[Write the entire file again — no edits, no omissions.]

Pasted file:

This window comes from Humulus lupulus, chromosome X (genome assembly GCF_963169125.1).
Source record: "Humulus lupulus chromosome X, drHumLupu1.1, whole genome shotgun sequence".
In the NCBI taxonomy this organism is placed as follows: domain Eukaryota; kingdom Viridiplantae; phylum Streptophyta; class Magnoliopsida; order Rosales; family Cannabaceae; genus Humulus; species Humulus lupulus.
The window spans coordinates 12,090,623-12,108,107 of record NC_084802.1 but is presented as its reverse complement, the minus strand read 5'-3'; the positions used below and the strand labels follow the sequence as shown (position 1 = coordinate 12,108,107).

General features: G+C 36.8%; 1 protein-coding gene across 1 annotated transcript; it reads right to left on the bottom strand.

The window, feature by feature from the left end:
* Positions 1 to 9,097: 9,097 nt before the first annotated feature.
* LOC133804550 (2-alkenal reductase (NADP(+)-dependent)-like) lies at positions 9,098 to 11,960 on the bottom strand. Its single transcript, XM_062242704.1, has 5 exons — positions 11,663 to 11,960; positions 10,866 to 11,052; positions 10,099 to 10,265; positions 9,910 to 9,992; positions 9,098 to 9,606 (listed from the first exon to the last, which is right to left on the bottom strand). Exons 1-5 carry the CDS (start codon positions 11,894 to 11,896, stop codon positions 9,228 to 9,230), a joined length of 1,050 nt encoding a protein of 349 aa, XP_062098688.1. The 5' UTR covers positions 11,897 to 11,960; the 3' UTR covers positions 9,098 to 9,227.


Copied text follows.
This window comes from Humulus lupulus, chromosome X (genome assembly GCF_963169125.1).
Source record: "Humulus lupulus chromosome X, drHumLupu1.1, whole genome shotgun sequence".
In the NCBI taxonomy this organism is placed as follows: domain Eukaryota; kingdom Viridiplantae; phylum Streptophyta; class Magnoliopsida; order Rosales; family Cannabaceae; genus Humulus; species Humulus lupulus.
The window spans coordinates 12,090,623-12,108,107 of record NC_084802.1 but is presented as its reverse complement, the minus strand read 5'-3'; the positions used below and the strand labels follow the sequence as shown (position 1 = coordinate 12,108,107).

General features: G+C 36.8%; 1 protein-coding gene across 1 annotated transcript; it reads right to left on the bottom strand.

The window, feature by feature from the left end:
* Positions 1 to 9,097: 9,097 nt before the first annotated feature.
* LOC133804550 (2-alkenal reductase (NADP(+)-dependent)-like) lies at positions 9,098 to 11,960 on the bottom strand. Its single transcript, XM_062242704.1, has 5 exons — positions 11,663 to 11,960; positions 10,866 to 11,052; positions 10,099 to 10,265; positions 9,910 to 9,992; positions 9,098 to 9,606 (listed from the first exon to the last, which is right to left on the bottom strand). Exons 1-5 carry the CDS (start codon positions 11,894 to 11,896, stop codon positions 9,228 to 9,230), a joined length of 1,050 nt encoding a protein of 349 aa, XP_062098688.1. The 5' UTR covers positions 11,897 to 11,960; the 3' UTR covers positions 9,098 to 9,227.